Rail electrification can reduce European fossil fuel dependency

Zugbildungsanlage Halle (Saale) - ZBA - mit DB Cargo Rangierlok der Baureihe 294


The discussion on European energy policy is again gaining traction. Transport associations are voicing how rail can be a gamechanger, reducing Europe’s dependence on oil suppliers and fossil fuels.

German transport associations Allianz pro Schiene and Verband Deutscher Verkehrsunternehmen (VDV) emphasise that faster decision-making regarding electrification projects is crucial to achieving environmental goals and reducing Europe’s dependency on fuel-supplying countries like Russia.

Investing money is not enough

“Electrification of the railways not only requires money. The German federal government has to speed up the railway network electrification significantly to achieve the goals that have been set,” said Dirk Flege, managing director of Allianz pro Schiene. Seventy-five per cent of the national rail network should be electrified by 2030. The 33,400-kilometre route network is currently just over 61 per cent electrified. In recent years, an average of only 65 kilometres a year have been newly fitted with overhead lines. According to our calculations, to reach 75 per cent, 500 kilometres will have to be electrified every year”, he explained.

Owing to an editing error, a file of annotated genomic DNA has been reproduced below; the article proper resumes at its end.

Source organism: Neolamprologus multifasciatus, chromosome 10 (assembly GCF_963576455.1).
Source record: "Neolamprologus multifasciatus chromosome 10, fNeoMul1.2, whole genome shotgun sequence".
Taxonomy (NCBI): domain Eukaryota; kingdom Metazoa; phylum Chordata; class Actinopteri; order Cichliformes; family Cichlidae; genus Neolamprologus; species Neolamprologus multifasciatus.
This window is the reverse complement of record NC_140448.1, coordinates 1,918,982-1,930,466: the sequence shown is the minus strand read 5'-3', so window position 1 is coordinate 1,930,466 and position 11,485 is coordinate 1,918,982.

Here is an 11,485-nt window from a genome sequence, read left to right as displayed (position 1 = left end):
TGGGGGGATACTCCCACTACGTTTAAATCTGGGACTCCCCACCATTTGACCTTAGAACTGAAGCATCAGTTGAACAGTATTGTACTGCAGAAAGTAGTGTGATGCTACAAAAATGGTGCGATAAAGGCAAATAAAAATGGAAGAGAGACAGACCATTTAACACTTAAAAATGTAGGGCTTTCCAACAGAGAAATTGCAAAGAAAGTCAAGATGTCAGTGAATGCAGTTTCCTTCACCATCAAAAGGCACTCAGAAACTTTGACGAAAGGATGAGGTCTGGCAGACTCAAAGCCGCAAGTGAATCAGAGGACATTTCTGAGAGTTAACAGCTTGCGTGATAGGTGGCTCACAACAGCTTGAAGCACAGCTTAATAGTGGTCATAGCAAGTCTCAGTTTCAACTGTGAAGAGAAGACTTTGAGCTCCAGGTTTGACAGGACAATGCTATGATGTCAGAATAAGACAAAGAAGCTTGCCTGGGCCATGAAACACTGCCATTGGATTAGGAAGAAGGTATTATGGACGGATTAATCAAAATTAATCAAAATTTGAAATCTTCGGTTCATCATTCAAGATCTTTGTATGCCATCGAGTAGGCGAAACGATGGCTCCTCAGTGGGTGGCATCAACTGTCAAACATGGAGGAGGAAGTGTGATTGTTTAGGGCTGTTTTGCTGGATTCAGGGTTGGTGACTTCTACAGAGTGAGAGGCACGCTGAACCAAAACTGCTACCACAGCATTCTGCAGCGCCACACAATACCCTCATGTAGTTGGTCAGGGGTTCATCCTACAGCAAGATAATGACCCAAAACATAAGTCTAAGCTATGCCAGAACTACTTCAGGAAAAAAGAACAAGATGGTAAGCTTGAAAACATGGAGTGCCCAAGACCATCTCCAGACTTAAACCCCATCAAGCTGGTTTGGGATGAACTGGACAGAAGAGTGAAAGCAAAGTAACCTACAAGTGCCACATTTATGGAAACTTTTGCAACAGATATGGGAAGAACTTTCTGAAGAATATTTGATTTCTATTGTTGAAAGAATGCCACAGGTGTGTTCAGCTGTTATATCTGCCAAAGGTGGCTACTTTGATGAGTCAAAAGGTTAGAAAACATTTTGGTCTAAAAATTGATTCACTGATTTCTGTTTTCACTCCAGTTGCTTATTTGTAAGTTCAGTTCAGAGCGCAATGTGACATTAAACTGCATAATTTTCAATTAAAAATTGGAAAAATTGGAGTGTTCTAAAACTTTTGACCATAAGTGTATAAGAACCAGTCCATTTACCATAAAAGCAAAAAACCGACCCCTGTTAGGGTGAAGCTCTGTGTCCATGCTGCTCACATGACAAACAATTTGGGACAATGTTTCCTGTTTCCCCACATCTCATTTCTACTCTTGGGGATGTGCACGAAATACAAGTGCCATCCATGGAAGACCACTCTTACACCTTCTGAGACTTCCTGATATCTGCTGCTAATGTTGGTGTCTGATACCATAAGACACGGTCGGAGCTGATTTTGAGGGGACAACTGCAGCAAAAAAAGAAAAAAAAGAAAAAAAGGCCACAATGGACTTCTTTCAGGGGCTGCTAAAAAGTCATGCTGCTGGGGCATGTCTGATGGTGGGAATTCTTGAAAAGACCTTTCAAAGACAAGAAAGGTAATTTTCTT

“More speed with the electrification makes sense not only for climate protection”, Flege continued. “The war in Ukraine made it very clear that we have to reduce our dependence on energy policy. The shift to rail plays a key role in the transport sector since rail transport consumes 5,5 times less energy than road transport. The rail network’s capacity must be expanded to shift more traffic to the rails in the future. The rapid electrification of more routes is also critical because it makes the rail network more flexible and thus more efficient.”

Read more:

Author: Nikos Papatolios

Nikos Papatolios is an editor of RailFreight.com, the online magazine for rail freight professionals.

Add your comment

characters remaining.

Log in through one of the following social media partners to comment.